Carbon monoxide awareness and tips for Texans

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By Terri Williams

It is important to check the efficiency of a carbon monoxide detector once a month.

On April 1, 2018, Texas passed a law requiring every residential and commercial structure with sleeping quarters and appliances that burn gas or fuel to install (and maintain) carbon monoxide (CO) alarms. Carbon monoxide is dangerous because, unlike other hazards, it is impossible to see, hear, smell, touch, or taste it. The CDC estimates approximately 430 deaths occur in America annually from accidental carbon monoxide poisoning.

Following are several important things to know about carbon monoxide and how to stay safe.

Sources of CO poisoning

“Carbon monoxide leaks from household furnaces, boilers, water heaters, and other household appliances are rare, but such leaks are leading causes of carbon monoxide poisoning,” says  Mark Dawson, COO at One Hour Heating & Air Conditioning.  “This is because carbon monoxide leaks are difficult to detect without special alarms, and homeowners may only become aware of a leak when they begin experiencing symptoms.”

CO poisoning can also result from using a gas oven to heat a home, having a dirty chimney, and running a vehicle while it’s in the garage.

Symptoms of CO poisoning

According to the Centers for Disease Control and Prevention (CDC), the symptoms of CO poisoning are often similar to having the flu: weakness, headache, upset stomach, vomiting, dizziness, confusion, and chest pain. Breathing in large amounts of CO can result in losing consciousness and, in worse cases, can lead to death.

Risk factors

Everyone is susceptible to CO poisoning; however, small children, the elderly, and those with breathing problems are more likely to suffer the effects of CO. Additionally, CO poisoning can occur while residents are asleep and can lead to death without waking up those affected. The CDC reports more than 2,000 people in the U.S. are hospitalized each year from CO poisoning in non-fire-related incidents.

CO detectors

Dawson says a CO alarm is critical since it’s the only way to detect CO early enough. “Just like smoke detectors, carbon monoxide detectors can alert everyone in the household to even a small leak and can save lives if leaks occur when everyone in the house is asleep,” Dawson explains. “Even if the symptoms gradually disappear on their own, carbon monoxide poisoning is a serious medical event that requires treatment.”

There are several types of CO detectors. According to Dawson, “While they all have varying levels of sophistication, all models will alert you if dangerous levels of carbon monoxide accumulate.” Following are some of the options to choose from:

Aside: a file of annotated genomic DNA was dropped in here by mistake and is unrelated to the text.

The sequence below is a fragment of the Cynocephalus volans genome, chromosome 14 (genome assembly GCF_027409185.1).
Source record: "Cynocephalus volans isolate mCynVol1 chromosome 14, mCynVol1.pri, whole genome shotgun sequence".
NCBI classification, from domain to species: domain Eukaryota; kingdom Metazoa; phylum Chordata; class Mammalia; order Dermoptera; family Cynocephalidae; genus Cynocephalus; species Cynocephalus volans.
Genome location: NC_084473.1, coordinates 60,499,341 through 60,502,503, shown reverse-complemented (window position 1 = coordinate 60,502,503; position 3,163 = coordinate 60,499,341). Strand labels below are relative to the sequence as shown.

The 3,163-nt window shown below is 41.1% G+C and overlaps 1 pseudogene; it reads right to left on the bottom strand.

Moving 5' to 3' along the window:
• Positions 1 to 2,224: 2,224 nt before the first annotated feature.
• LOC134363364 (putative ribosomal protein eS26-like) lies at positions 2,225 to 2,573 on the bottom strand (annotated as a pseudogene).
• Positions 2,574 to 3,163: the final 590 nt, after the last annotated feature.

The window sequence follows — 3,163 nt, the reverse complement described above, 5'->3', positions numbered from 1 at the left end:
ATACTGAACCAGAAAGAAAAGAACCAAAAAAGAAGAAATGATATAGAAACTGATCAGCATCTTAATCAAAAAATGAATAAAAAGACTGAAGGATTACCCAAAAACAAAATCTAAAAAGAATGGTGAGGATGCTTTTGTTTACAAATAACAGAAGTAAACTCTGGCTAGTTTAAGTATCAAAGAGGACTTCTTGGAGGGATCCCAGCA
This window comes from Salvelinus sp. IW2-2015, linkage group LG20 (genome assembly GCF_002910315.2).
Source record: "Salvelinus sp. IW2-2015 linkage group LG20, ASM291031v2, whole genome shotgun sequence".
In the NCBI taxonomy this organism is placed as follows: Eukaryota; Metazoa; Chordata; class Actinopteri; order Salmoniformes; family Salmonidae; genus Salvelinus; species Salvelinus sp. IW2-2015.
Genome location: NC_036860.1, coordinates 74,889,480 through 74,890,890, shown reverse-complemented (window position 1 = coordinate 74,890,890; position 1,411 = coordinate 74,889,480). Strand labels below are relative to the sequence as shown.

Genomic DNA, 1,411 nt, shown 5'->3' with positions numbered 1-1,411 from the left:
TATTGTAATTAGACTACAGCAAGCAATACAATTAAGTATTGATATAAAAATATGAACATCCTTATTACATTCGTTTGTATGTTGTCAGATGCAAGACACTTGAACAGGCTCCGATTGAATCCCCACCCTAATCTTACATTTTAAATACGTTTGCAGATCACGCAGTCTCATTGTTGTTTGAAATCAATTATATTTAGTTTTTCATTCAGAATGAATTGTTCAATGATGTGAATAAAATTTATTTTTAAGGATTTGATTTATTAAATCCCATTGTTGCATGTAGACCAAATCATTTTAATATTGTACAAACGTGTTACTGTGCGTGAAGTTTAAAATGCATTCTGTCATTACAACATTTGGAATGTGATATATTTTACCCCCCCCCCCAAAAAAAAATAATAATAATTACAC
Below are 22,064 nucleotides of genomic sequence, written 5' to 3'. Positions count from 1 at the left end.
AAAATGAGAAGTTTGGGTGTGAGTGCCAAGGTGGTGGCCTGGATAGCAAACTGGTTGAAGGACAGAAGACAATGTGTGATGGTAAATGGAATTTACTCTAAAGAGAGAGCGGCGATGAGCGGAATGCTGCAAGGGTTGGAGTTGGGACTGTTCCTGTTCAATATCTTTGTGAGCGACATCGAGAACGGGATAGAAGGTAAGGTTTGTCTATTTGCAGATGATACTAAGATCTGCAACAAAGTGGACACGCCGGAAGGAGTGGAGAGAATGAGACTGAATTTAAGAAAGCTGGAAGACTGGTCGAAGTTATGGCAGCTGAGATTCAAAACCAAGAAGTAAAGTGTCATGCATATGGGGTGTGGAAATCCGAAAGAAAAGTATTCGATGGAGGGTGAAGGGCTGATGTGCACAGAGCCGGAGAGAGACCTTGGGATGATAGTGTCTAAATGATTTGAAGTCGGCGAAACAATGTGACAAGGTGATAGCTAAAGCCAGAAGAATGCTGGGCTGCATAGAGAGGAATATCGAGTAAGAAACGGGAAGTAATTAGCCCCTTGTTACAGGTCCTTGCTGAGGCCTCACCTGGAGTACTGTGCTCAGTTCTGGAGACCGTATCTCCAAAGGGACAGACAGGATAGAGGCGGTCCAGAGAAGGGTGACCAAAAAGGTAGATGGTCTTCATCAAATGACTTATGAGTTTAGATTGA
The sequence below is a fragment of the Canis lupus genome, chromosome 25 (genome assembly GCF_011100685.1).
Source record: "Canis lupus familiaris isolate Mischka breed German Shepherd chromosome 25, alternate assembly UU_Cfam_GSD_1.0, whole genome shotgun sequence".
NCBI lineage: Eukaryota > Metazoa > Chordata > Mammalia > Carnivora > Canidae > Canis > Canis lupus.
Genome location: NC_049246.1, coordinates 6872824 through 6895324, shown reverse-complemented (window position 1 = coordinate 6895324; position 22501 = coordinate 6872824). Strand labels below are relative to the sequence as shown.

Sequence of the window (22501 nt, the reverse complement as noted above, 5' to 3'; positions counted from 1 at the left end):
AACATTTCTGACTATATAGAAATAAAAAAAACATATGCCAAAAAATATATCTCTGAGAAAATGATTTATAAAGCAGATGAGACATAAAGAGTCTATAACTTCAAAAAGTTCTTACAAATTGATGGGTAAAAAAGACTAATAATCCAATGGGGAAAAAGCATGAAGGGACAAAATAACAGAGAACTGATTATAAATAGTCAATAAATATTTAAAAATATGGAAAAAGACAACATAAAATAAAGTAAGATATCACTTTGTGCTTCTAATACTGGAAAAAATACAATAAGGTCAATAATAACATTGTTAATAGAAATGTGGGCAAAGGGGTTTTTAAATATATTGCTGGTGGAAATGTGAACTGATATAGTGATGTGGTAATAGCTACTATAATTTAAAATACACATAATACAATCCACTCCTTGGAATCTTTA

• Dual-function: “Some carbon monoxide detectors also have smoke detectors or other gas sensors built-in,” Dawson says.
  • Digital: “These devices have a digital screen to show you levels of carbon monoxide in your home.”
  • Smart: Dawson says smart carbon monoxide alarms are the most advanced option on the market. “They do their own diagnostics to make sure they’re working properly and sync with home automation apps so you can monitor your home from afar.”
  • Hardwired:  These CO detectors don’t use batteries. Instead, they’re wired into the home’s electrical grid. “Unless the power goes out, you won’t have to worry about devices losing battery and failing to work.”
  • Battery-operated: This type is as basic as they come. Battery-operated carbon monoxide detectors may or may not have a digital screen. Residents will need to check the batteries every three months to ensure the detectors are working properly.

Dawson also provides the following tips for CO detectors:

  • Install a battery-operated or battery back-up CO detector in your home and check or replace the battery when you change the time on your clocks each spring and fall.
  • It’s a good idea to test your CO detector monthly. Start by pressing the “test” button to ensure the siren works. If your detector is older, you may have to purchase a carbon monoxide test kit to ensure that it’s fully functional. If the detector doesn’t go off when you test it, it’s probably time to buy a new one. Replace your CO detector every five years.
  • Place your detector where it will wake you up if the alarm goes off, such as outside your bedroom. The correct installation and placement of CO detectors is crucial to ensuring that you and your family stay alerted to — and protected from — this hazard.
  • Consider buying a detector with a digital readout. This detector can tell you the highest level of CO concentration in your home in addition to alarming.

Terri Williams is a freelance journalist with bylines at The Economist, USA Today, Yahoo, the Houston Chronicle, and U.S. News & World Report. Connect with her on Twitter or LinkedIn.

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